Kawasaki has 3 different sized steel plates based on VIN number.

the steel plates have nothing to do with VIN... they differ by thickness...
the combinations are there to create the proper "stack height" during assembly, to allow correct function..

13089   13089-0018   PLATE-CLUTCH,T=2.6   8      
13089A   13089-0019   PLATE-CLUTCH,T=2.3   AR      
13089B   13089-0020   PLATE-CLUTCH,T=2.9   AR
as far as plates go, there is absolutely NO need to replace the steel ones unless the bike was SEVERELY abused, and they are extremely discolored, and or warped beyond spec... which I have never seen yet.

all that is needed are the fibre friction plates, and they must be assembled in specific sequence, per the FSM, and or the Microfich, they must also be 'pre-soaked' in the same oil you fill the tranny with, for about 6-24 hours, or at least a couple hours...
there are different numbered friction plates also, so be aware of that, it has to do with the splines, and keying of the outer diameter vs the inner diameter....
13088   13088-0031   PLATE-FRICTION   1   (outer plate only)   
13088A   13088-0033   PLATE-FRICTION   1   (inner plate only)   
13088B   13088-0037   PLATE-FRICTION   7      (remaing middle plates only)

My recommendation, if it IS NECESSARY to replace these, from abuse, is only use the OEM frictions, they are VERY consistent in manufacture, and as aftermarket plates often vary in thickness, and then it makes it necessary to start doing the complex, and painful stack height dimensions and measuring, which about 95% of 'home mechanics' will have difficulty with doing correctly... I also warn against replacing any of the clutch springs, as there are a number of them, and unless they don't measure up to the acceptable limits outlined in the FSM (again), it's wasted money, and effort.. and in the end, may give poorer clutch reliability then it originally had from the factory.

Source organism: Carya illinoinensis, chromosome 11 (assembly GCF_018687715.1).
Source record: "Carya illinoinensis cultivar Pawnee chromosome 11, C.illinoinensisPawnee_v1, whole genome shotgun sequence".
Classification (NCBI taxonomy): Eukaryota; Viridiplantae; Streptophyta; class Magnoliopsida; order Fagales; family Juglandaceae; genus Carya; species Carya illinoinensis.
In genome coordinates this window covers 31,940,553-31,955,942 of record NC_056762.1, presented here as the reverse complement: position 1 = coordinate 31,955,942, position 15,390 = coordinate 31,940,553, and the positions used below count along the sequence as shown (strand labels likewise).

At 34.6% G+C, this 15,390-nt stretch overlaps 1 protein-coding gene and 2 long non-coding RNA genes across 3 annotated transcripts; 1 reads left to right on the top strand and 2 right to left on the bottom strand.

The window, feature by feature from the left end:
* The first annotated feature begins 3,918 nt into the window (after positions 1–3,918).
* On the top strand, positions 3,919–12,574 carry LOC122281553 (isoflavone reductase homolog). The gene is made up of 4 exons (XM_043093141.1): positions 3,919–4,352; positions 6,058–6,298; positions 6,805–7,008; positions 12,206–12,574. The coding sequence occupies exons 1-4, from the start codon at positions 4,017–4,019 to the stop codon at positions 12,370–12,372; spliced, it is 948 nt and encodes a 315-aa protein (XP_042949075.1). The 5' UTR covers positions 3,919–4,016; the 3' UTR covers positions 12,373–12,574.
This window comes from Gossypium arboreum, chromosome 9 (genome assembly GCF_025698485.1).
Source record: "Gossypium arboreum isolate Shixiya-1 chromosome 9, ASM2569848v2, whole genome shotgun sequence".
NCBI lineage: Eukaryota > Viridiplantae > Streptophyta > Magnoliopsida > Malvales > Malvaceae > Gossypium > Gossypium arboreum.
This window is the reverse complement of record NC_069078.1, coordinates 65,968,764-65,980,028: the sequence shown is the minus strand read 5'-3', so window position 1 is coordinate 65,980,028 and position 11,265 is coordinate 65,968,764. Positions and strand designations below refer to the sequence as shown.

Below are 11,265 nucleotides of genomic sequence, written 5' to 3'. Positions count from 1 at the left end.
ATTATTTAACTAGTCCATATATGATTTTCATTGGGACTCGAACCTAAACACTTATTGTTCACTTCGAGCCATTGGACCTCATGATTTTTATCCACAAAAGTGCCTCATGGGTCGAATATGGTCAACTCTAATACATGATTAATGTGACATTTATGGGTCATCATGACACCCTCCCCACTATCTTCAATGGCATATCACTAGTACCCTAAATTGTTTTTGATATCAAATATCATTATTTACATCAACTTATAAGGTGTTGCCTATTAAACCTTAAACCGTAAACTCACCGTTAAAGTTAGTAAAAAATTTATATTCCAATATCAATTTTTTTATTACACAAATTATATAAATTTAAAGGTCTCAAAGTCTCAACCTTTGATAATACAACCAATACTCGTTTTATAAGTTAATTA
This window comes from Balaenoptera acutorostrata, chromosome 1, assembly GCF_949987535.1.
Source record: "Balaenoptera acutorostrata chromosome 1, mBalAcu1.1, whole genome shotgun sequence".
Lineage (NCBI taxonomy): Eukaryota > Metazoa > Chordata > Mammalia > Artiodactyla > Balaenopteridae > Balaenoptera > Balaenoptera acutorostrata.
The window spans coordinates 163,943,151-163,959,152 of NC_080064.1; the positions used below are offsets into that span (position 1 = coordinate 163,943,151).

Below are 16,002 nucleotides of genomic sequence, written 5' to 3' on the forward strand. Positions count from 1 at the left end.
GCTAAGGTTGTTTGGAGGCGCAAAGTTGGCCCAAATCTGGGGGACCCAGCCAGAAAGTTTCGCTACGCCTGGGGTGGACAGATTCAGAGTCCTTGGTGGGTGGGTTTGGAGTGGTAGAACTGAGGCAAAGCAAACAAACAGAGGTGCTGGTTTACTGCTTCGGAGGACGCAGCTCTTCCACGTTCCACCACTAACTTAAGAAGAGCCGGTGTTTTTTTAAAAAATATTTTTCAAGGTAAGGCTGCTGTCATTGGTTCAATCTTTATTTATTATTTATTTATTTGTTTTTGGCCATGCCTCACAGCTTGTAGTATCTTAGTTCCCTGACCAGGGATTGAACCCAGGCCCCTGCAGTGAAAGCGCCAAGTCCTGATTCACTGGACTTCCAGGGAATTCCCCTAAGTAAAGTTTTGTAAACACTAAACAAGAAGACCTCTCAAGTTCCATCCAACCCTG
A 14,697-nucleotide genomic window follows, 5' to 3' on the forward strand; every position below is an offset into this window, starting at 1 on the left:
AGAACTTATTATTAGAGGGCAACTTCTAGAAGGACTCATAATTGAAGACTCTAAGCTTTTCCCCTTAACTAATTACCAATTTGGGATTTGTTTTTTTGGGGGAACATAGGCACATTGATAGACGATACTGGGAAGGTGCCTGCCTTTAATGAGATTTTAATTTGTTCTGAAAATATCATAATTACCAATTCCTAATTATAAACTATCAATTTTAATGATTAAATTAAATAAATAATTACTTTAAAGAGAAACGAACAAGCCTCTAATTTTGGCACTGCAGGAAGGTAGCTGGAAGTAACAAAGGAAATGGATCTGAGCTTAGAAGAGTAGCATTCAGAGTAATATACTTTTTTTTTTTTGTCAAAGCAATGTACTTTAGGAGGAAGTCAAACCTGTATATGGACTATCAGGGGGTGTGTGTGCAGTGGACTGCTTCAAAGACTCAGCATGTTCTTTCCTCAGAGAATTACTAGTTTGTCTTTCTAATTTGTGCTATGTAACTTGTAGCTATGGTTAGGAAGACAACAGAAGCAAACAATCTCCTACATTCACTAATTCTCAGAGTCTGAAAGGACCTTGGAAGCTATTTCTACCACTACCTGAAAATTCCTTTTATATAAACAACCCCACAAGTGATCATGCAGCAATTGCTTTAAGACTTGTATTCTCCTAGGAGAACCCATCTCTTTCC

not to mention, there 18 of them... 6 on the outer plate, and 12 in the slipper....

92145   92145-0440   SPRING,15X2.7           6      
92145A   92145-0537   SPRING                  12

and now 4 starsprings, 2 pairs of each, stacked staggered, and correctly...
39130   39130-1078   SPRING-LEAF   2     (inner)   
39130A   39130-1079   SPRING-LEAF   2    (outer)

these clutches are extremely robust, changing them unless a catastrophic failure occurred, and just based on "I think I should do it, for no reason" doesn't make any sense.

if in doubt, add all those parts up... and be prepared for a shock... >:( :)) ;) ;) :rotflmao:

oops, forgot the gasket
11061B   11061-0810   GASKET,CLUTCH COVER   1


just for full effect... total of those parts comes to $343.31

friction plates only (which is all I would change) still runs $117.63

add oil...rags, sealants, and time...

When I went to buy steel plates the dealer asked for the VIN to match up the right plate. That's why I thought it was tied to VIN.

When I did a clutch job for a friends used bike purchase it was exactly what you said, abused and they used aftermarket plates and friction plates so we could not get the height right. So we went to the dealer and bought all Kawasaki matched parts to get the clutch fixed.